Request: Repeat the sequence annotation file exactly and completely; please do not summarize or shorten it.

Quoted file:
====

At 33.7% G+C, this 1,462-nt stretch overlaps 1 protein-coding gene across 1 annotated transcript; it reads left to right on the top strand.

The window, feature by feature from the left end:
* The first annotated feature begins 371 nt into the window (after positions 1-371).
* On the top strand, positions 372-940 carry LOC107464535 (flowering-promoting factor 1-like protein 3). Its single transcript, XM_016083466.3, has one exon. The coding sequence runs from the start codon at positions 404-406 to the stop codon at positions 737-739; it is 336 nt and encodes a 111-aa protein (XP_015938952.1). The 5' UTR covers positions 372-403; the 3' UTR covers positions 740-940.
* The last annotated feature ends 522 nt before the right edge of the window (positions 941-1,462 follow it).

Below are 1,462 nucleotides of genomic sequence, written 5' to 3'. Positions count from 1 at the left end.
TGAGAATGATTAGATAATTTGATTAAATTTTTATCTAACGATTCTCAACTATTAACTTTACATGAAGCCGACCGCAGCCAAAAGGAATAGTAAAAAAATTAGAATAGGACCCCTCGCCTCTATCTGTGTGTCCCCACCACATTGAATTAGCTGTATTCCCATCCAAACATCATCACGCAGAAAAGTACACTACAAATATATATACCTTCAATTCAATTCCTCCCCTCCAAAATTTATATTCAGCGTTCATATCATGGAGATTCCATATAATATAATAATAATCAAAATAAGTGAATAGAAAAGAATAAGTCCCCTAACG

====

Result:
At 33.7% G+C, this 1,462-nt stretch overlaps 1 protein-coding gene across 1 annotated transcript; it reads left to right on the top strand.

The window, feature by feature from the left end:
* The first annotated feature begins 371 nt into the window (after positions 1-371).
* On the top strand, positions 372-940 carry LOC107464535 (flowering-promoting factor 1-like protein 3). Its single transcript, XM_016083466.3, has one exon. The coding sequence runs from the start codon at positions 404-406 to the stop codon at positions 737-739; it is 336 nt and encodes a 111-aa protein (XP_015938952.1). The 5' UTR covers positions 372-403; the 3' UTR covers positions 740-940.
* The last annotated feature ends 522 nt before the right edge of the window (positions 941-1,462 follow it).

Below are 1,462 nucleotides of genomic sequence, written 5' to 3'. Positions count from 1 at the left end.
TGAGAATGATTAGATAATTTGATTAAATTTTTATCTAACGATTCTCAACTATTAACTTTACATGAAGCCGACCGCAGCCAAAAGGAATAGTAAAAAAATTAGAATAGGACCCCTCGCCTCTATCTGTGTGTCCCCACCACATTGAATTAGCTGTATTCCCATCCAAACATCATCACGCAGAAAAGTACACTACAAATATATATACCTTCAATTCAATTCCTCCCCTCCAAAATTTATATTCAGCGTTCATATCATGGAGATTCCATATAATATAATAATAATCAAAATAAGTGAATAGAAAAGAATAAGTCCCCTAACG